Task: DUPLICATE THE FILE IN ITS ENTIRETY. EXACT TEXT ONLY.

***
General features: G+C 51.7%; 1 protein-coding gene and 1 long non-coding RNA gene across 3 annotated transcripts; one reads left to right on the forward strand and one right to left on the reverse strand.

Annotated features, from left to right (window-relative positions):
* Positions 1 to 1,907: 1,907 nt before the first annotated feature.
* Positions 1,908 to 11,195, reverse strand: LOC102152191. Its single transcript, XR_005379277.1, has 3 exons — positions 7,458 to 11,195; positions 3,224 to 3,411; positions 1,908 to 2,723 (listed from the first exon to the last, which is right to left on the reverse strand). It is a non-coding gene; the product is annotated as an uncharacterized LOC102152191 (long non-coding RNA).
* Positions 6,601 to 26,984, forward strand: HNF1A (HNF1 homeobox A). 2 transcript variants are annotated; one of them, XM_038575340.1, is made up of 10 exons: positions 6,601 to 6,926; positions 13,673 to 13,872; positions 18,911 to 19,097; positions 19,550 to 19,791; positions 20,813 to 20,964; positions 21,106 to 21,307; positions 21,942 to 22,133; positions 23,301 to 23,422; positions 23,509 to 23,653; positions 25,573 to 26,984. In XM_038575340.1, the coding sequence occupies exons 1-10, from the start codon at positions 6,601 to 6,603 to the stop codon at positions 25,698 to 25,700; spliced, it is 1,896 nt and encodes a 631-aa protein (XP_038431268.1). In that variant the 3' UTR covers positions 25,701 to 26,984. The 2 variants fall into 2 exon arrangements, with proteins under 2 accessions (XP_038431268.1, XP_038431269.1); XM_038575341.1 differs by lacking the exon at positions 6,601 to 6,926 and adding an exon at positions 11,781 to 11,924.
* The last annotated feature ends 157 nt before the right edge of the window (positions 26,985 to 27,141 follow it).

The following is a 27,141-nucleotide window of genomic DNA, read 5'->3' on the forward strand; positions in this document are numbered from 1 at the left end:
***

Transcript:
General features: G+C 51.7%; 1 protein-coding gene and 1 long non-coding RNA gene across 3 annotated transcripts; one reads left to right on the forward strand and one right to left on the reverse strand.

Annotated features, from left to right (window-relative positions):
* Positions 1 to 1,907: 1,907 nt before the first annotated feature.
* Positions 1,908 to 11,195, reverse strand: LOC102152191. Its single transcript, XR_005379277.1, has 3 exons — positions 7,458 to 11,195; positions 3,224 to 3,411; positions 1,908 to 2,723 (listed from the first exon to the last, which is right to left on the reverse strand). It is a non-coding gene; the product is annotated as an uncharacterized LOC102152191 (long non-coding RNA).
* Positions 6,601 to 26,984, forward strand: HNF1A (HNF1 homeobox A). 2 transcript variants are annotated; one of them, XM_038575340.1, is made up of 10 exons: positions 6,601 to 6,926; positions 13,673 to 13,872; positions 18,911 to 19,097; positions 19,550 to 19,791; positions 20,813 to 20,964; positions 21,106 to 21,307; positions 21,942 to 22,133; positions 23,301 to 23,422; positions 23,509 to 23,653; positions 25,573 to 26,984. In XM_038575340.1, the coding sequence occupies exons 1-10, from the start codon at positions 6,601 to 6,603 to the stop codon at positions 25,698 to 25,700; spliced, it is 1,896 nt and encodes a 631-aa protein (XP_038431268.1). In that variant the 3' UTR covers positions 25,701 to 26,984. The 2 variants fall into 2 exon arrangements, with proteins under 2 accessions (XP_038431268.1, XP_038431269.1); XM_038575341.1 differs by lacking the exon at positions 6,601 to 6,926 and adding an exon at positions 11,781 to 11,924.
* The last annotated feature ends 157 nt before the right edge of the window (positions 26,985 to 27,141 follow it).

The following is a 27,141-nucleotide window of genomic DNA, read 5'->3' on the forward strand; positions in this document are numbered from 1 at the left end: